Millennium Mom

Sunday, September 25, 2011

Handling transitions as a family

As many of you know we have been dealing with some major transitions in the Zucker household. Our family has been touched by the passing of loved ones over the past few months. On top of this we have changed caregivers in our house, which has been a very big change for the children after having Amber for over two and a half years.

We have all been struggling through these so I decided to do my montly Fox 19 segment on handling transitions. I researched on the internet and found some helpful tips. Here are my talking points for my segment on Wednesday, I hope you find them helpful, I know I did.


Whether it's having toast and coffee every morning, soccer games on Saturdays or putting in ten-hour workdays, everyone gets used to routines and personal rituals. But when change -good or bad -occurs, the stable situation you relied on becomes new and unknown. This uncertainty can leave you stressed and uneasy.

When you're in the middle of a large transition -such as a move, new caregiver, a death, divorce, or a new baby -it's easy to forget that the winds of change may also affect those around you. Children, partners and even your extended family can have trouble adjusting to the new situation. Though these changes can be challenging, they can also strengthen family ties if they're handled well. Below are some suggestions to help your family settle in when times are changing.

· Keep the lines of communication open. Tell your kids that they can talk to you about anything, anytime. Listen and empathize with their concerns. Explain changes in detail and assure your children that not everything will change (e.g. different school but same friends). By knowing what lies ahead, your kids will be better able to cope with the transition.

· Give yourself time to grieve. It takes time to adjust to a change and you may mourn the loss of someone or something familiar in your life. Grieving is a natural way of coping when a big change occurs. Importantly let your children know it is okay to be sad and grieve as well. Explain that they may feel sad more than usual and that is okay.

· Stay flexible. Be prepared to ride the wave, or at least test the waters of change. Try to look at change in a positive light and avoid the "my way or the highway" mentality. Change brings stress and the best way to deal with stress is to be as flexible as possible and just go with it

· Build or maintain a healthy lifestyle. When change is causing you stress, you may try to comfort yourself with fatty foods, alcohol or tobacco. While these may seem to relieve stress, over time they’ll make things worse. Eat well and get active: regular exercise helps release tension and gives you more energy. Kids may not feel like eating when they are going through change so it is important to keep family meals together, this is also a great time to talk to them about how they are feeling.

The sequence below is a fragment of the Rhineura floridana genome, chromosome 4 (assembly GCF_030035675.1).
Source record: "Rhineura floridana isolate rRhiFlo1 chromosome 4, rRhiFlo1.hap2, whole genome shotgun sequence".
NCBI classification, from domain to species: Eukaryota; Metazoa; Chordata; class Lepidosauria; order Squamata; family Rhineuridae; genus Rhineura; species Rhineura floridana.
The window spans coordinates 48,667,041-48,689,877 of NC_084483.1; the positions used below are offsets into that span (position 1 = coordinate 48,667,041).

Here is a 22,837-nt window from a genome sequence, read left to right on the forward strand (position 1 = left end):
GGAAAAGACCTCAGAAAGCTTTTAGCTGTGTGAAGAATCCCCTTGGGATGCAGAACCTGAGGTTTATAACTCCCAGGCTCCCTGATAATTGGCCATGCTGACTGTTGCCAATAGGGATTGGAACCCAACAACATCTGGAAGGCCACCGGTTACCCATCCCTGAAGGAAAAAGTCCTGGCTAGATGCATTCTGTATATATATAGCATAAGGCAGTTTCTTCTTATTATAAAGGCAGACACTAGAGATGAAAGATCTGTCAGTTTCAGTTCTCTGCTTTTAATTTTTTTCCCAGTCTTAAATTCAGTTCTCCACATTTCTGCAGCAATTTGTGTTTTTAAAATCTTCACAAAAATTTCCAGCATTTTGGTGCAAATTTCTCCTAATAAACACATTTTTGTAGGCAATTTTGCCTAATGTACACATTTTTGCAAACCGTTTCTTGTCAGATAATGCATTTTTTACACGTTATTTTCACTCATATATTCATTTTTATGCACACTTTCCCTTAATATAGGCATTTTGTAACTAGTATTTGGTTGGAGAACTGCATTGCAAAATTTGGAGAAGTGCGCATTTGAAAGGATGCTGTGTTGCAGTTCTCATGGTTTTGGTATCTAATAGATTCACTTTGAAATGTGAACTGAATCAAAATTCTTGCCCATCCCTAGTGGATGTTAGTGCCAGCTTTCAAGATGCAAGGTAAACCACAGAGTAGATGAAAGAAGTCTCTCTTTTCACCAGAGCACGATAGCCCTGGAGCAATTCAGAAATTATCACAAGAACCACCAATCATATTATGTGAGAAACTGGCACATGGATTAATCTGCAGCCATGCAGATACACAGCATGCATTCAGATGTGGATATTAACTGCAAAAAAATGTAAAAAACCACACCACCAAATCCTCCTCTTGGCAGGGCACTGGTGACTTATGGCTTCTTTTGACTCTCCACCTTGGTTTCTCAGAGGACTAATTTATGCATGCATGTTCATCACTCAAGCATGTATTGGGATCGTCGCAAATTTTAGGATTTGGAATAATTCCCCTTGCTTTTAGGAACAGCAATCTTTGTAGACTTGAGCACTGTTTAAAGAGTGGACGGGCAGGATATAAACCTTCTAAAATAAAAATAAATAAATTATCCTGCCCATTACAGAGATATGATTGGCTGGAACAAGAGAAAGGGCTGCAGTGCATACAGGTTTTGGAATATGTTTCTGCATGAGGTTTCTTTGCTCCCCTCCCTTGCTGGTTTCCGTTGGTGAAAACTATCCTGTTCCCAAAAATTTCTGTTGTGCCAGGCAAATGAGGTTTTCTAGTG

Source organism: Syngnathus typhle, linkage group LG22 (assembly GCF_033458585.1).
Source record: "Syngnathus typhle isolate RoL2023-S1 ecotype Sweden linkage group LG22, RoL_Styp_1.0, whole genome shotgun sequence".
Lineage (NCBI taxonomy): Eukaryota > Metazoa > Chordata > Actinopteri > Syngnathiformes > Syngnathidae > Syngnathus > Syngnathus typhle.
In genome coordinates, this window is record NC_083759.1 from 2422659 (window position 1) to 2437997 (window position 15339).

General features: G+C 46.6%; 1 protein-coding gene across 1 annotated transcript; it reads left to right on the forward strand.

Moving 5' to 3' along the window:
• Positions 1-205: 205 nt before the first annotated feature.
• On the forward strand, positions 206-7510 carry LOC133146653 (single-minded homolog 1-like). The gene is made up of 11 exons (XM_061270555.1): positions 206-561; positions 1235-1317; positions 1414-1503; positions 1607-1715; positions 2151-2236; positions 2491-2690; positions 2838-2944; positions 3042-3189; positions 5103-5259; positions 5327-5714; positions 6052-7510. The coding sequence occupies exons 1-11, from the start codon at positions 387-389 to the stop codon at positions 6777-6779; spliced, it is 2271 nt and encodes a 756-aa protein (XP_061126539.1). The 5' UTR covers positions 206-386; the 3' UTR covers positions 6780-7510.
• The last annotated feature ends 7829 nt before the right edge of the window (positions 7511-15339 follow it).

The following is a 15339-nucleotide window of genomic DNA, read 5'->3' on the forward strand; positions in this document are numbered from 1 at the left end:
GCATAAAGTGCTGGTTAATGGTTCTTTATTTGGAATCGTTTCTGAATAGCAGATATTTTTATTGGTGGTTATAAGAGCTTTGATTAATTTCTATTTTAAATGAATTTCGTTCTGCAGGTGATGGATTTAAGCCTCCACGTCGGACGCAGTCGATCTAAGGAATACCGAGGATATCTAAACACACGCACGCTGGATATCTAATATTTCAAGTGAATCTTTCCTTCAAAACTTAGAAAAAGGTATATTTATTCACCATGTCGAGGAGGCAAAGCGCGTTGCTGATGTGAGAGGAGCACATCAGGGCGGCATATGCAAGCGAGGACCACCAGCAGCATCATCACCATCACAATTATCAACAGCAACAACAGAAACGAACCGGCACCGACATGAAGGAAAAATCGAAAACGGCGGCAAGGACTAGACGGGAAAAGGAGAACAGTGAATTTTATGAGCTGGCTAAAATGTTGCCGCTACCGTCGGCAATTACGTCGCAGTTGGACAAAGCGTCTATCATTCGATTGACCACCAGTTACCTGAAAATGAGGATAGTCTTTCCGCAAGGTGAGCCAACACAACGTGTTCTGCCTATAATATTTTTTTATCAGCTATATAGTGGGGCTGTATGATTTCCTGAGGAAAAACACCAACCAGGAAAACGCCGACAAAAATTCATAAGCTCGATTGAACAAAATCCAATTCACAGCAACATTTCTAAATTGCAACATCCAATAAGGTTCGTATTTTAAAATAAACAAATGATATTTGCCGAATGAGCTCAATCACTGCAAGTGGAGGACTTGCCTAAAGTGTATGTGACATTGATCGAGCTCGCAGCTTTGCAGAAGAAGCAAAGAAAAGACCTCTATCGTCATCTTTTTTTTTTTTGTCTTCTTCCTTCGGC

· Allow children time and space to be unhappy. Children can have trouble adapting to change so allow them to grieve for a while -it's a natural way of coping. Just be sure to keep talking to them through this period.

· Remind children of similar challenges they faced and handled successfully in past. Explain that, over time, every new experience will be easier to cope with.

· Maintain routines. Routines help kids feel in control of their environment because they know what to expect. When things change drastically, daily habits or rituals are comforting.

TWO MAJOR FAMILY TRANSITIONS that occur very often to think about:

BIRTH OF A CHILD OR BLENDING OF FAMILIES -Reassure each child they have an important place within the family, both before and after the new sibling or stepparent arrive on the scene. Keep your kids involved. Let them help with the new baby or, when step-siblings and parents move in, plan fun activities that the whole new family can participate in.

SEPARATION AND DIVORCE - Reassure children that they are not to blame. Many kids feel that they somehow caused the break-up so it's important to emphasize that this is not the case. Make sure that each parent has one-on-one time with each child. It tells children that they are still loved and gives them the chance to share feelings, thoughts and ideas. Both parents need to communicate regularly with their children and support them through the transition.


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